In response to ongoing union campaigns for paid leave and improved support for victims of domestic violence and abuse, Canada’s federal Labour Code has been amended to include a clause requiring all federally-regulated workplaces to provide five days of paid leave for victims of domestic violence and sexual abuse, in cases where a worker or their child is a survivor of such abuse. Since 2016, beginning in Manitoba, Canadian provinces have been introducing legislation granting new protections and support for these victims, such as five days of paid workplace leave in Manitoba and Ontario with respectively 17 weeks and 15 weeks of unpaid but protected leave if needed.
Provincial legislation remains uneven; five provinces are still without legislation establishing paid domestic violence leave. Quebec law allows 2 days’ paid leave under general personal emergency leave provisions, with up to 26 weeks unpaid leave for victims. New legislation in Nova Scotia in effect since January 1 this year provides for up to 16 weeks continuous unpaid leave for victims of domestic violence and their parents. Ten intermittent days are authorized for victims to seek support and services.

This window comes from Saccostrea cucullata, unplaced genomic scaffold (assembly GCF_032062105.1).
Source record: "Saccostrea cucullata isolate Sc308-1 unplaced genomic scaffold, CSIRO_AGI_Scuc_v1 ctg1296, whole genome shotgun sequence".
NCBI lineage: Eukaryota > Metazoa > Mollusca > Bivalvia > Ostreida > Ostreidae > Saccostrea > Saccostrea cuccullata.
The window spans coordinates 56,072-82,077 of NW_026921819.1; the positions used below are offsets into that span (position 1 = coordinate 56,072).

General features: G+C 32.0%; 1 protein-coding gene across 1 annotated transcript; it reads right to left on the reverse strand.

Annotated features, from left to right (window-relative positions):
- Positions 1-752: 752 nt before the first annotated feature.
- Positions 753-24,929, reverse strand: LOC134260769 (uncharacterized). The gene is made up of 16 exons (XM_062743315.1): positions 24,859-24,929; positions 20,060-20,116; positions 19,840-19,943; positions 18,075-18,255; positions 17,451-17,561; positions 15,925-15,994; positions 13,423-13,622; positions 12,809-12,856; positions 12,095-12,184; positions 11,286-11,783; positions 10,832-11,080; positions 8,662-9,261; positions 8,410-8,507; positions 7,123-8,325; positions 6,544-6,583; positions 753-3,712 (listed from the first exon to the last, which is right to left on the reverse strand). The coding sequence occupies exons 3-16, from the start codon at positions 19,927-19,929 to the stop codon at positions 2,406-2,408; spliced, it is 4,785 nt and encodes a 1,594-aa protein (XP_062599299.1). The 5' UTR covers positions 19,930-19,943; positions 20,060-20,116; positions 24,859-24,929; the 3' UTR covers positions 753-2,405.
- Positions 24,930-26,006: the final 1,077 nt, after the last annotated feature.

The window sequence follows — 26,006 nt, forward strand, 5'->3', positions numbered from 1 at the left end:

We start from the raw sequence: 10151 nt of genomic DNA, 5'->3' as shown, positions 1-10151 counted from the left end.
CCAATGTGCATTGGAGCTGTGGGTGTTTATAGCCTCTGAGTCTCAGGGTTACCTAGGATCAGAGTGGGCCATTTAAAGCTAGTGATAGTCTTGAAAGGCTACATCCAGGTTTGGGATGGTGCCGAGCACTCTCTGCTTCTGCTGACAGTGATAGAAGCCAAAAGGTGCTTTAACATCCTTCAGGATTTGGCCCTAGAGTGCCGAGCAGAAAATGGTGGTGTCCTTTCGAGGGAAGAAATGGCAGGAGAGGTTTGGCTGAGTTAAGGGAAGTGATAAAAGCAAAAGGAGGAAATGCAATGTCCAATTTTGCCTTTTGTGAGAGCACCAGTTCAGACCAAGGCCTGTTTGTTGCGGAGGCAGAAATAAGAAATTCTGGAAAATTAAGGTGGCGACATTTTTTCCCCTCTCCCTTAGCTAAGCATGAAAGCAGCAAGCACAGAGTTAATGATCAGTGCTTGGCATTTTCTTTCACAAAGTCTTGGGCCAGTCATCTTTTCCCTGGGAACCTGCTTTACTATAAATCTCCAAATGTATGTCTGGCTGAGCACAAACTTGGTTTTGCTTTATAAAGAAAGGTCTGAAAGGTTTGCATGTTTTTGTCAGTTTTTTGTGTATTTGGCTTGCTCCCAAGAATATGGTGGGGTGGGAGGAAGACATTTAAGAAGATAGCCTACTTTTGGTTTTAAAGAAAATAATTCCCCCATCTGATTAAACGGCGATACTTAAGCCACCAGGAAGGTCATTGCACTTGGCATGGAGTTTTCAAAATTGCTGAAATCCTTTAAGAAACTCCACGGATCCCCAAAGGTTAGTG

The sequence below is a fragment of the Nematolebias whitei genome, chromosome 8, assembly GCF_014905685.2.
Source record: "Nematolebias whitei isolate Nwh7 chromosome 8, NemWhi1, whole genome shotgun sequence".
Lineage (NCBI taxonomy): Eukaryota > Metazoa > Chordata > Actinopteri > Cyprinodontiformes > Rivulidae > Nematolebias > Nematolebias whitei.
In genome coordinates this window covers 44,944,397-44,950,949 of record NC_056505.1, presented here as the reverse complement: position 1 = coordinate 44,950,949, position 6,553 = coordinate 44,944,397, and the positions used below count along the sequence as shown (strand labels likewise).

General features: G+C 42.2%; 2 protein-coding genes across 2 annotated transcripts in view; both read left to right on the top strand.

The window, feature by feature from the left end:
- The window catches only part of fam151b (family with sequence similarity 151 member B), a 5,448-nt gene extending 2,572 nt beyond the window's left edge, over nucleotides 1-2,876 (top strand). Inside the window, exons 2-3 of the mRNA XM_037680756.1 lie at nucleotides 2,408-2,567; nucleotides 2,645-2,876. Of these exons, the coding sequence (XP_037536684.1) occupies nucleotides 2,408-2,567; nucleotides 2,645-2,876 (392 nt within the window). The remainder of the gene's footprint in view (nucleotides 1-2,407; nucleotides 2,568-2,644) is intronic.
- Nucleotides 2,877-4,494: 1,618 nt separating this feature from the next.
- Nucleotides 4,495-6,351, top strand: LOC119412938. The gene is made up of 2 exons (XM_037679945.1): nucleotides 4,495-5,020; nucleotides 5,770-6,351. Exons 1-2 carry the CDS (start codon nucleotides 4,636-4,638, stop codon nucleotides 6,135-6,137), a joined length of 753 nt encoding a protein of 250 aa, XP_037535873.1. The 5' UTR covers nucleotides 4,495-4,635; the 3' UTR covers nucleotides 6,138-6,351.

Unions are pushing for legislation across Canada guaranteeing 5 days paid leave, and have begun introducing dedicated clauses in their collective bargaining agreements.